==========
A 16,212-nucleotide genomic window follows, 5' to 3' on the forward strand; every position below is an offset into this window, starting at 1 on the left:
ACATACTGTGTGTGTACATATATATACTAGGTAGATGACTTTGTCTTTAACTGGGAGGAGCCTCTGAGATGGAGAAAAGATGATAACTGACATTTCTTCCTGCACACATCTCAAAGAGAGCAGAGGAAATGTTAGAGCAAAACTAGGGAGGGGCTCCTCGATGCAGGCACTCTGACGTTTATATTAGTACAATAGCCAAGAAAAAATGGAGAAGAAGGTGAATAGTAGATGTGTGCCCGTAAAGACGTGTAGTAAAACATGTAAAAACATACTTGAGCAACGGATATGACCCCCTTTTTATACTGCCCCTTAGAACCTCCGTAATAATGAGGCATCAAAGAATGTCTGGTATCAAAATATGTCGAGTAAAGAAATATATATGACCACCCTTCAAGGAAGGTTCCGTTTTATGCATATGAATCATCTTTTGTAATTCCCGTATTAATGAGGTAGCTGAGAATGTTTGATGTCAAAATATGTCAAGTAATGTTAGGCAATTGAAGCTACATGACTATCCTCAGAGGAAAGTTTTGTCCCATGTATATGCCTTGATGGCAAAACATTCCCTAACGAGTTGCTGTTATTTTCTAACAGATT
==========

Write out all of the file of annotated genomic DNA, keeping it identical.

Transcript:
A 16,212-nucleotide genomic window follows, 5' to 3' on the forward strand; every position below is an offset into this window, starting at 1 on the left:
ACATACTGTGTGTGTACATATATATACTAGGTAGATGACTTTGTCTTTAACTGGGAGGAGCCTCTGAGATGGAGAAAAGATGATAACTGACATTTCTTCCTGCACACATCTCAAAGAGAGCAGAGGAAATGTTAGAGCAAAACTAGGGAGGGGCTCCTCGATGCAGGCACTCTGACGTTTATATTAGTACAATAGCCAAGAAAAAATGGAGAAGAAGGTGAATAGTAGATGTGTGCCCGTAAAGACGTGTAGTAAAACATGTAAAAACATACTTGAGCAACGGATATGACCCCCTTTTTATACTGCCCCTTAGAACCTCCGTAATAATGAGGCATCAAAGAATGTCTGGTATCAAAATATGTCGAGTAAAGAAATATATATGACCACCCTTCAAGGAAGGTTCCGTTTTATGCATATGAATCATCTTTTGTAATTCCCGTATTAATGAGGTAGCTGAGAATGTTTGATGTCAAAATATGTCAAGTAATGTTAGGCAATTGAAGCTACATGACTATCCTCAGAGGAAAGTTTTGTCCCATGTATATGCCTTGATGGCAAAACATTCCCTAACGAGTTGCTGTTATTTTCTAACAGATT